I’d like to use this Note to talk about how I’ve adapted to life at a small charity. Working for a smaller charity has proven to be a learning opportunity for me. It has given me the chance to implement new systems (like Salesforce) and there is a lot of potential and freedom to pursue alternative sources of funding. There have also been some challenges.
Same but different
“We are a charity and we rely on your support.” No matter the size of the charity, this is a very popular quote you’ll find on most donation pages. Donations, funds, grants – all charities are dependent on them for their survival.
The difference is that in a smaller charity, this need is felt differently by the people who work there.
Coming from a larger and well-known organisation, I was used to some advantages when it comes to fundraising. For example, a well-known name means there is no need to explain who we are or what we do, there are more resources to draw on and opportunities to partner with other major brands.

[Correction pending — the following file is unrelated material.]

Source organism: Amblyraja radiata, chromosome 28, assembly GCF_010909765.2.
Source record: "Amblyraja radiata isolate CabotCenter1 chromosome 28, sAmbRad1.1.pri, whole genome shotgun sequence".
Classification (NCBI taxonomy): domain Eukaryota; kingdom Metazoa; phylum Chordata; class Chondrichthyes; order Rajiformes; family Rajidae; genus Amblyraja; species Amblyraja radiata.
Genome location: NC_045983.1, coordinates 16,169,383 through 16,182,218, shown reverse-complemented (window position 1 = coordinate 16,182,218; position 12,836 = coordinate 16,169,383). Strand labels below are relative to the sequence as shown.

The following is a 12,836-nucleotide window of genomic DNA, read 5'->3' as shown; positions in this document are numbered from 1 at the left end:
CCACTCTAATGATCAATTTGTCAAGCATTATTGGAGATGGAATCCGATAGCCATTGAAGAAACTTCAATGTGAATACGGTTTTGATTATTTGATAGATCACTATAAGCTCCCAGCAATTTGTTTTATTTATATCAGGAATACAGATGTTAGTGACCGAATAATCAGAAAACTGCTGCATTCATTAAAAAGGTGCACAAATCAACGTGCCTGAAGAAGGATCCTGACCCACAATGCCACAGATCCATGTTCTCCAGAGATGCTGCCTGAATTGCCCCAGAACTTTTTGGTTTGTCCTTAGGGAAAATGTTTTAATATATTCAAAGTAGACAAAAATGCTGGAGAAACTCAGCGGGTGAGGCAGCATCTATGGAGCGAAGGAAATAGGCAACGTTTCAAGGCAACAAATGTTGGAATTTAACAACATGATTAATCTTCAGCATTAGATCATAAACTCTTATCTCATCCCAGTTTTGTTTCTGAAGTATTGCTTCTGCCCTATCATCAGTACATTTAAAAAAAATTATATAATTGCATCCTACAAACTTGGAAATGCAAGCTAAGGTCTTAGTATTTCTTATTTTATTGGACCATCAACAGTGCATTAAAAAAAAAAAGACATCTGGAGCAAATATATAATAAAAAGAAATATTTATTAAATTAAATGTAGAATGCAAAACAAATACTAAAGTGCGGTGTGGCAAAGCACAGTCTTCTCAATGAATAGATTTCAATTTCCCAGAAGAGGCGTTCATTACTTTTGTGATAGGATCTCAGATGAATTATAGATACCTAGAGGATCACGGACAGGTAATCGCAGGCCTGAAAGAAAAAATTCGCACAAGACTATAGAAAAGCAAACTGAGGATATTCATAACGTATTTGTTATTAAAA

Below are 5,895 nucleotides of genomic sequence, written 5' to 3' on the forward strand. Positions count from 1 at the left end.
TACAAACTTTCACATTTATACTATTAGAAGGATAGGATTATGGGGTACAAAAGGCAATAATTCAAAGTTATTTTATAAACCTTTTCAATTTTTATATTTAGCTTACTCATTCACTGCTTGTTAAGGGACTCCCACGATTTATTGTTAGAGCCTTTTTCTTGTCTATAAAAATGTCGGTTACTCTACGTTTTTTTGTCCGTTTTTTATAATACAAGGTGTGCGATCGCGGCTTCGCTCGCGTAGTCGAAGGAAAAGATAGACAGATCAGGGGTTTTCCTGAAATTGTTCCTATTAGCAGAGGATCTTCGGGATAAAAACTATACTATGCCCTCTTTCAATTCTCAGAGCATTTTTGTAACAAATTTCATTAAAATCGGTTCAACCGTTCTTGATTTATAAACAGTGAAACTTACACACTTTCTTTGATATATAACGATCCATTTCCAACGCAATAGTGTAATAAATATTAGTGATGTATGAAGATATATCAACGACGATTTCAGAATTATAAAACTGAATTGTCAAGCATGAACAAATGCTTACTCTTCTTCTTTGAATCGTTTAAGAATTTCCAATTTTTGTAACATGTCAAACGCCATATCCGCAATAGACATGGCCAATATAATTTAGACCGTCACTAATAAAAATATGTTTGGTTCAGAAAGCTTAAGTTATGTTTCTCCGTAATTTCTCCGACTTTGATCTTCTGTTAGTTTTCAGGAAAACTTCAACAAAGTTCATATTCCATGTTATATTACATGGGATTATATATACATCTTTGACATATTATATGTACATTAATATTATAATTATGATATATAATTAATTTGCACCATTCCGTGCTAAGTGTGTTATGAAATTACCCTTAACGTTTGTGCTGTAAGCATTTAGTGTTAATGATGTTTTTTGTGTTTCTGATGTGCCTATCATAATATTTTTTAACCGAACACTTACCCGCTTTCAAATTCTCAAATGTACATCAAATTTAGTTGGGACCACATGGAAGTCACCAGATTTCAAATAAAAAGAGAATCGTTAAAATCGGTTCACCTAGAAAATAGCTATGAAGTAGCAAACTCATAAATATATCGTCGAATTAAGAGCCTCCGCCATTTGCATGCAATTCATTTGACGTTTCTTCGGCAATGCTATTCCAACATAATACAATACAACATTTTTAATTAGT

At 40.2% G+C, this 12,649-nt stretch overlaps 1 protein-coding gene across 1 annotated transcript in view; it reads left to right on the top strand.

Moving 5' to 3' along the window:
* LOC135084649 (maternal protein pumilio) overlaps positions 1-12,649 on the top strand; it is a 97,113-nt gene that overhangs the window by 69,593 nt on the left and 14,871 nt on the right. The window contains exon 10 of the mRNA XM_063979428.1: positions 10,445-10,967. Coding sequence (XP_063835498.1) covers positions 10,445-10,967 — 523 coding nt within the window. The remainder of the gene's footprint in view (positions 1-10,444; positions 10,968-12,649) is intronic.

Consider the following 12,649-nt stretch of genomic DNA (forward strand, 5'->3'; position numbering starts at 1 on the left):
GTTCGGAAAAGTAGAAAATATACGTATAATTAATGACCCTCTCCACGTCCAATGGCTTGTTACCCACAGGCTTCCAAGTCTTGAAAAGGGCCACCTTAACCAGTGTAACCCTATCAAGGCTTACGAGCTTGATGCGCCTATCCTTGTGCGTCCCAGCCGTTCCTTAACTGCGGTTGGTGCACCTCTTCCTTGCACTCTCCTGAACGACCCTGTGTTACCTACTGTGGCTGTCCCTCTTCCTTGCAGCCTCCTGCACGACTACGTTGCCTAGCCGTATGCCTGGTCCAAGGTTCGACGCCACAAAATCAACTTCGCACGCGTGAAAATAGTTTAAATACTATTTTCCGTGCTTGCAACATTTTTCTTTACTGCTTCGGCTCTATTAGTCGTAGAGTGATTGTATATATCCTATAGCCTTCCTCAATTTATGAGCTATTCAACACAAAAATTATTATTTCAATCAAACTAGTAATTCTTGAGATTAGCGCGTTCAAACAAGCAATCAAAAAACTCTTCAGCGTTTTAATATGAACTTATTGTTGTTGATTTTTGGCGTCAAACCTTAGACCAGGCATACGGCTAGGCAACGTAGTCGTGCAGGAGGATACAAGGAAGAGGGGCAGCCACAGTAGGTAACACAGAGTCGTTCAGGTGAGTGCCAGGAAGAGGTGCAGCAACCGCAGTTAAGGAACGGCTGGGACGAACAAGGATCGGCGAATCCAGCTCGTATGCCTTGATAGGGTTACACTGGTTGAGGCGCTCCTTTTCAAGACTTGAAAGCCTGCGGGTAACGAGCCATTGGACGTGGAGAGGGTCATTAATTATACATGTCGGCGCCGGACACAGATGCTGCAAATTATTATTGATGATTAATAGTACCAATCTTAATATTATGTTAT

Naturally at BD Giving, I was expecting a learning curve. I knew the consequences of not getting funding for our organisation would be greater. If we don’t receive a grant we’re expecting it affects our day-to-day business, not just potential projects. It could be the difference between having all our members of staff or having to make difficult decisions. Kate and Géraud have a more in-depth breakdown of this which you can read here.
This puts some pressure on the fundraising team, which is made up of just Kate and me. If we stop our work, everything stops. Fundraising is an essential life force it helps activate us which in turn helps us work on delivering our mandates of social change. We are expected to excel at quick decision-making and flexibility as our plans can change rapidly. We can’t have a 5 year-long plan, we need to be careful with our projections.
The benefits of small
I see a lot of resilience in my teammates and a strong belief in the big picture. For the fundraising team, the plan is to grow revenue, engage new funders and add to the Endowment Fund.
There is magic in small charities – something special, and being place-based means that we see what is happening locally. I can see that we’re making a difference, something fundraisers far from the frontline in major charities may envy.